Nonprofit Matches Hounds and Humans
Published: Thursday, June 7, 2012
Updated: Friday, July 20, 2012 14:07
Matchmaking has gone to the dogs at one Arizona animal rescue organization.
Phoenix nonprofit AZ RESCUE saves shelter cats and dogs from euthanasia and places them in ideal homes through a three-step matchmaking service – prospective owners fill out an application, interview with a matchmaker and meet the animal and assess the match.
Since opening in 1995, the organization has saved over 10,000 dogs and cats from Maricopa County shelters.
“What we learned, growing as an organization, is that people can have good intentions about owning a pet and then not really think it through,” said AZ RESCUE’s executive director, Jennifer Berry.
“We want the animal to be in an environment where they will be loved and cared for for the rest of their life, and customers want a connection and a fit,” Berry said. “That’s exactly what we’re here for.”
The animals are chosen from euthanasia lists, or e-lists, at west side pounds and the Humane Society and are taken into the care of AZ RESCUE and placed into foster homes and boarding shelters.
The adoption process begins with the matchmaking form on AZ RESCUE’s website, a mandatory questionnaire for potential pet parents. The questions range from inquiring about living and family arrangements to “What makes you a good pet owner?” and “How do you see your pet fitting in over the years as your family dynamics and personal circumstances change?”
Debra Green, a two-time adopter and volunteer at AZ RESCUE said the form provides a general idea of your lifestyle and what type of companion you’re looking for.
“This discourages impulse buy,” Green said. “We don’t adopt dogs and cats as presents. They’re family members, and it’s a lifetime commitment. We take that seriously, and that’s what the matchmaker form is [for].”
Green said one question that she hadn’t considered was, “How much do you plan to spend on your pet?”
“That was something that made me really stop and think,” she said. “In this day and age, I have a feeling that’s why quite a few dogs and cats end up in the pound, because their owners have decided they can no longer do those things for them.”
Statistics about the return rates of adopted pets are difficult to come by; the most complete information – from the The National Council on Pet Population Study & Policy showed that more than 25 percent of dogs in shelters were turned in by their owners annually between 1994 and 1997. AZ RESCUE’s rate of return is less than 3 percent, Berry said, adding, “With numbers like that, why wouldn’t you do it this way?”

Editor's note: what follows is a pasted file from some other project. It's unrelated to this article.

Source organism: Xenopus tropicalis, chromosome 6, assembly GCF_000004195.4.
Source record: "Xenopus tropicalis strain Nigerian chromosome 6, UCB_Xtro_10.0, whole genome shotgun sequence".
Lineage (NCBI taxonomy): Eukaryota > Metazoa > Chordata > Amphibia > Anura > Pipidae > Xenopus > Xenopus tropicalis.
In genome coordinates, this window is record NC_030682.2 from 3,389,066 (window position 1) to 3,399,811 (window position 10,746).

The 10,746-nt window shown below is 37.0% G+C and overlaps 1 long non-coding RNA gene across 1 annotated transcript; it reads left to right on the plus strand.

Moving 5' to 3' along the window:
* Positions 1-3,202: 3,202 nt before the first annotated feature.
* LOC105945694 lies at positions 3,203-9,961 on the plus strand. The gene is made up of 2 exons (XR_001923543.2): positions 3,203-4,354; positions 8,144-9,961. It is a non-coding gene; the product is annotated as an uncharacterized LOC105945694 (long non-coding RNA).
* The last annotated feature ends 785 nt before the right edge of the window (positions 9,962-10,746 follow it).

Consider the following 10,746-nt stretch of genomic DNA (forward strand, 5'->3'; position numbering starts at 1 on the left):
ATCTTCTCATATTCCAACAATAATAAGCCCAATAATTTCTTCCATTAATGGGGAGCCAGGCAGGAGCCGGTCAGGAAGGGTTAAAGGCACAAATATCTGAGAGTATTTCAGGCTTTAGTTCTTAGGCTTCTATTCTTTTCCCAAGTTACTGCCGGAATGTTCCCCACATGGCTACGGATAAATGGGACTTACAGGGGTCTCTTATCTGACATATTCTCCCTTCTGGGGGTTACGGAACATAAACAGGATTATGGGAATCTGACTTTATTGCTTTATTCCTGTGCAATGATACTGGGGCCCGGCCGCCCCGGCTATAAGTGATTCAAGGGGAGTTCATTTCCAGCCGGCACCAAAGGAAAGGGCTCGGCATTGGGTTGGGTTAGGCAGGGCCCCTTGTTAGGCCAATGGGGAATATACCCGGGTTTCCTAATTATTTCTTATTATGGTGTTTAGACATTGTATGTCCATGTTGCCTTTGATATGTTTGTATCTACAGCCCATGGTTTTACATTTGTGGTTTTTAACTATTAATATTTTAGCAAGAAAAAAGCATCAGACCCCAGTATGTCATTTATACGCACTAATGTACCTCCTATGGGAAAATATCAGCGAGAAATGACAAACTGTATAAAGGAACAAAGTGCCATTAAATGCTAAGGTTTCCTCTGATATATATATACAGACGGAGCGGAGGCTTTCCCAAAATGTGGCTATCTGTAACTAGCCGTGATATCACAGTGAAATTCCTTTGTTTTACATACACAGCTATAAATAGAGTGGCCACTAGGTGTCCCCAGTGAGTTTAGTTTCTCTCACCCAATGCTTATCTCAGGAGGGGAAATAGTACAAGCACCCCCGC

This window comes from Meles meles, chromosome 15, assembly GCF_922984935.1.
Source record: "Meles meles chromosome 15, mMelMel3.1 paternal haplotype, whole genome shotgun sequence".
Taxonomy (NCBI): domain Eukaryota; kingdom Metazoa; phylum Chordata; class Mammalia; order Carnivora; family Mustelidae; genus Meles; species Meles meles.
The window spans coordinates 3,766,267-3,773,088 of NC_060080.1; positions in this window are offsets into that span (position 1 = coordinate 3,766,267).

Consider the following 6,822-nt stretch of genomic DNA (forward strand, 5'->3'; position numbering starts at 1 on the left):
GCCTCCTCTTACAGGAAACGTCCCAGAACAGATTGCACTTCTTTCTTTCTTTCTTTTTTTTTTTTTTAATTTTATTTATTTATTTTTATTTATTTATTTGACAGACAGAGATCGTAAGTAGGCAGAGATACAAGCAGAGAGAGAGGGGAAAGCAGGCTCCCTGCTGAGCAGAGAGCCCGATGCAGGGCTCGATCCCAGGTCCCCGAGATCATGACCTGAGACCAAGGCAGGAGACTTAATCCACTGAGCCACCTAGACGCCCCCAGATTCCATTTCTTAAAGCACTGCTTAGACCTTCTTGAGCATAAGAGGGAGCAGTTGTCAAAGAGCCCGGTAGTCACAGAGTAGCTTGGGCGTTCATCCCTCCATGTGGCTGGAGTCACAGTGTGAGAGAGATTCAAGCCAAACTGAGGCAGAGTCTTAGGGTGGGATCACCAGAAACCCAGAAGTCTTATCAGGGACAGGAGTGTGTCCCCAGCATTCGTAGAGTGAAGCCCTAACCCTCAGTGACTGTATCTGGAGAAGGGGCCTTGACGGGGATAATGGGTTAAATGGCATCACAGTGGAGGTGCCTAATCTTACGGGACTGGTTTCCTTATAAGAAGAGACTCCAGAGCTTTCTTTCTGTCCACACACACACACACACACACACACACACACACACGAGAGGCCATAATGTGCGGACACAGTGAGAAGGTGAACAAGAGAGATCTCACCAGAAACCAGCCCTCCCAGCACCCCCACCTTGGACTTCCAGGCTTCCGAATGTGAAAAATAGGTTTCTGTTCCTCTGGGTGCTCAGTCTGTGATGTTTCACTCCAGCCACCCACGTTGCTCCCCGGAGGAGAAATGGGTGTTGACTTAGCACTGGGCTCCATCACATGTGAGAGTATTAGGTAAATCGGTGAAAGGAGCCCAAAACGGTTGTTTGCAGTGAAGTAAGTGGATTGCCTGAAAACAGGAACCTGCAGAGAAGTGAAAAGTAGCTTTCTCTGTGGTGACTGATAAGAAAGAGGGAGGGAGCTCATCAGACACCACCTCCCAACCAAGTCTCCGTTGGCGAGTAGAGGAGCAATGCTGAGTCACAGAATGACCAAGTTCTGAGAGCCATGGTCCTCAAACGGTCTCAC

“We learn about them, what they need in order to be a happy, well-adjusted dog or cat,” Berry said. “We’re looking for lifelong matches.”
Deborah Miller, a volunteer at AZ RESCUE and a four-time dog adopter who went through the matchmaking service each adoption, said the process is excellent and helps to weed out those who adopt on an impulse.
“One of the [matchmaker form] questions is, ‘How much would you be willing to pay for healthcare for your dog?’” Miller said, adding that she and her husband found this to be odd. “With us, cost is never an issue. If our dog needs care, we will pay whatever it costs. If we could not, we should not have an animal.”
Miller said she believes that AZ RESCUE feels the same way.
“When they save an animal, it is for life and they will only put those animals in appropriate homes,” she said.
After filling out a form, an adopter can request a specific animal. Within 24 hours, they receive a follow-up call for questions or concerns. The form is evaluated, they are matched with a pet and the final step is a home visit.
A volunteer brings the pet to the match’s house, gives suggestions for improvements or adjustments, helps introduce the new animals to other pets and discusses how to make a successful transition.
“If everything works out, the dog is allowed to stay with you and you live happily forever after,” Green said.
If by chance, someone’s lifestyle changes then the animal can be brought back to RESCUE and a new home will be found.
In addition to placing pets in forever homes, AZ RESCUE makes sure to stay in touch with volunteers, adopters and their animals through Facebook and an annual adopters’ picnic.
“It’s fun to see the fruits of your labor [and] to see the dogs coming back with their families,” Green said. “The dogs that you were taking care of when they were homeless, you get to meet them with their new moms and dads.”
Berry said it gives her great joy to see animals with their new families, successfully matched.
“I can’t save them all, but we can make a difference one life at a time,” she said.